I awoke a little earlier than expected on Saturday morning at 5am (having not gotten to bed until 11pm). I decided to suit up and go get an early spot at the mouth of Dry Run Creek. I suited up and then woke Dave up and he looked at me with those “what the hell, you are crazy man, the sun isn’t even up” looks and I told him and Craig that I was headed down to Dry Run to get a spot. I was sitting on a rock by 5:30am with a piece of gooey butter cake and a bottle of Gatorade taking in the sounds of the river and the darkness. The silence was broken by my radio and Dave saying that he was on his way down. By the time he arrived, the crowds had begun to form around the creek (this is one of the most popular places to fish due to the spawning run) but David and I had been awarded a spot. I made a feeble attempt at fishing a glow in the dark indicator rig with a scud, but had no luck. It was just getting light when I switched to a black mohair leech and was promptly awarded with a Brown a little over 20″ — what a beautiful trout. It was quite a battle in the early morning and was the first fish caught out of the creek that morning. David made three attempts to net the fish, and it was both funny and heart pounding to watch as with each attempt the fish would make a run. It was dark enough and in deep enough water that you couldn’t tell where the fish was exactly, but he was finally netted and several pictures were taken. It was my biggest Brown to date (a new personal best), but not the Brown I had been searching for — there were much bigger trout holding in this water. I threw the mohair leech for a little while longer, loosing several fish, and then decided to switch to a black scud / indicator set up and was rewarded with a nice 17″ Brown with beautiful colors. David took pictures (one picture even has me holding the fish and in the background there is a fish jumping) with his digital camera and the fish was quickly released. Dave was still fishless on this trip, but we was fishing better than other newbies I had seen in less than ideal conditions. David then proceeded to hook into one of the Browns that the Norfork is known for, but that is all he did — hook into it. It was a LARGE fish and the only thing I saw was the mouth and the tail as it came out of the water and made the run that snapped his line. David was so distraught by this that he actually quit fishing for about an hour and went back up to camp. That was my que to meet up with Craig in the pool below the Dam. The temperature really took a nose dive by about 9am and we fished this water until about 9:30am and then headed back to camp to grab food and hit the C&R area near the Handicap Platform. We got there about 10:30 and took the only available spot in the lot (there were fishermen everywhere in the stream — both upstream and downstream of the platform). We rigged up and started fishing our way upstream, eagerly awaiting others to finish the pools / holes they were fishing. As other anglers broke for lunch or for the rain (it had started raining) we were able to gain access to a pool that held allot of big fish. Craig and I threw everything we had at these fish (I even resorted to a leader/tippet of 11′ ending with 8x tippet and #28 midge patterns but could not get a strike. It appeared that these fish were feeding, but I will never know on what. Frustrated and wet, David and I decided to head back to the car for lunch and a break — Craig followed shortly. We fished the C&R area until about 3:30pm and then decided to head back to camp and try our luck nearer the Dam. The temperature took a nose dive and the wind started to kick up at the base of the Dam. Fishing was tough out there with no protection from the wind. I tied on an orange scud / indicator set up and was rewarded with my first Brook trout I have ever caught — although it was a little trout, not more than 11″, but it was my first. To my dismay, Craig didn’t have his camera with him (due to the impending threat of rain) and nor did I have mine (it was in my vest back in camp — I switched from vest to wading jacket due to the drastic change in weather and only took the essentials with me — scuds and midges). The wind and cold temps, combined with the start of water generation, put us back at camp for the remainder of the afternoon. Another change from last year was the addition of a new shower house at Quarry Park campground — there was nothing better than taking a hot shower in a private heated bathroom (complete with toilet / shower / mirror) after a hard day on the river being beat up by the elements. After we all cleaned up, we headed into town for dinner at El Charro’s in Mountain Home. It was as good of Mexican food as I have had in awhile (living in the midwest) and sure beat cold turkey sandwiches and soda. After dinner, we headed over to Tom Roger’s (TNT Fly Fishing) house to visit and Becky, his wife, had been having some computer problems they wanted me to look at. They are two of the nicest people you are ever going to meet in Arkansas and both of them have a wealth of knowledge and a willingness to share it. We left Tom’s about 9:30pm and were back in camp falling asleep to the rain by 10:30am.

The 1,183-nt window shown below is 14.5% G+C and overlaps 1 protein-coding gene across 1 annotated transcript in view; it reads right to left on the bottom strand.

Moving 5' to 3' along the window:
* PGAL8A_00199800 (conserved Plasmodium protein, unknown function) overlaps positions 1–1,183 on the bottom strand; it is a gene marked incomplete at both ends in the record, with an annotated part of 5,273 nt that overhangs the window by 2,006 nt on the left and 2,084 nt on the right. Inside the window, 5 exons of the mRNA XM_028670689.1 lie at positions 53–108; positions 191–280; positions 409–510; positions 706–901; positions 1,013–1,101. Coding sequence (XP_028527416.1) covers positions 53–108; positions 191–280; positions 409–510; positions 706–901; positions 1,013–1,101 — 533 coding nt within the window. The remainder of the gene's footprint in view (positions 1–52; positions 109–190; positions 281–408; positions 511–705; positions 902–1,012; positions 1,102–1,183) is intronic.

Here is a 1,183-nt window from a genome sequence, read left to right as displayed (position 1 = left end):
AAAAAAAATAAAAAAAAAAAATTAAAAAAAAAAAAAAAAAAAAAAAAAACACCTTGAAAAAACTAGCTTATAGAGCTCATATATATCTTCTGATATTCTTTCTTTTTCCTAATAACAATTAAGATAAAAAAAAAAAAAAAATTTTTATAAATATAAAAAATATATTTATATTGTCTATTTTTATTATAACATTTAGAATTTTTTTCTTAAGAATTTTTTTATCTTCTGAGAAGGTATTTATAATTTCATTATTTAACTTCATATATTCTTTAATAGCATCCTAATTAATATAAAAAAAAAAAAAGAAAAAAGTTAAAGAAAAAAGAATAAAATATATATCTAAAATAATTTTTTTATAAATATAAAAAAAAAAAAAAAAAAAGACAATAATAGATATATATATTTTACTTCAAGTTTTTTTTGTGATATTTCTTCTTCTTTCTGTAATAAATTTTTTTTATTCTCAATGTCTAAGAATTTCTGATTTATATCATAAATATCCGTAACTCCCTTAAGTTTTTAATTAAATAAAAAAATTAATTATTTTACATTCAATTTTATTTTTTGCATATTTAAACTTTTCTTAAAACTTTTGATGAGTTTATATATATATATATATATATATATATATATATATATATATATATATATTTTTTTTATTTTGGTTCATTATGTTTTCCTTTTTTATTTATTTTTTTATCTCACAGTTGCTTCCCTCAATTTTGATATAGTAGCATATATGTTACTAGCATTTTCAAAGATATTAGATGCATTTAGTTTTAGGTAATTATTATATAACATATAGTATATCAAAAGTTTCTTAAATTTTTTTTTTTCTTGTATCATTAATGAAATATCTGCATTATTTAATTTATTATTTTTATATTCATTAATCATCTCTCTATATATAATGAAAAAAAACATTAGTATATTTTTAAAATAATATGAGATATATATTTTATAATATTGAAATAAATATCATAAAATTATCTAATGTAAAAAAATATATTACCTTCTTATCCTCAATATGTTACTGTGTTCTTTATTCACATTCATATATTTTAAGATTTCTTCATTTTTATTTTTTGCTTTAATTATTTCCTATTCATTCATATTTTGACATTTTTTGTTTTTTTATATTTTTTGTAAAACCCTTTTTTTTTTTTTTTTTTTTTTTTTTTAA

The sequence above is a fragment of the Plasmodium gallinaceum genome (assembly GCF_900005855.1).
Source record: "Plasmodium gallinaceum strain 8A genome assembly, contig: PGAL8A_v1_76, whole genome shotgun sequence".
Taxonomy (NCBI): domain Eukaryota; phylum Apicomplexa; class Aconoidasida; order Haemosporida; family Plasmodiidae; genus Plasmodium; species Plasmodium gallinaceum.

Norfork River (Salesville, AR) — October 24, 2003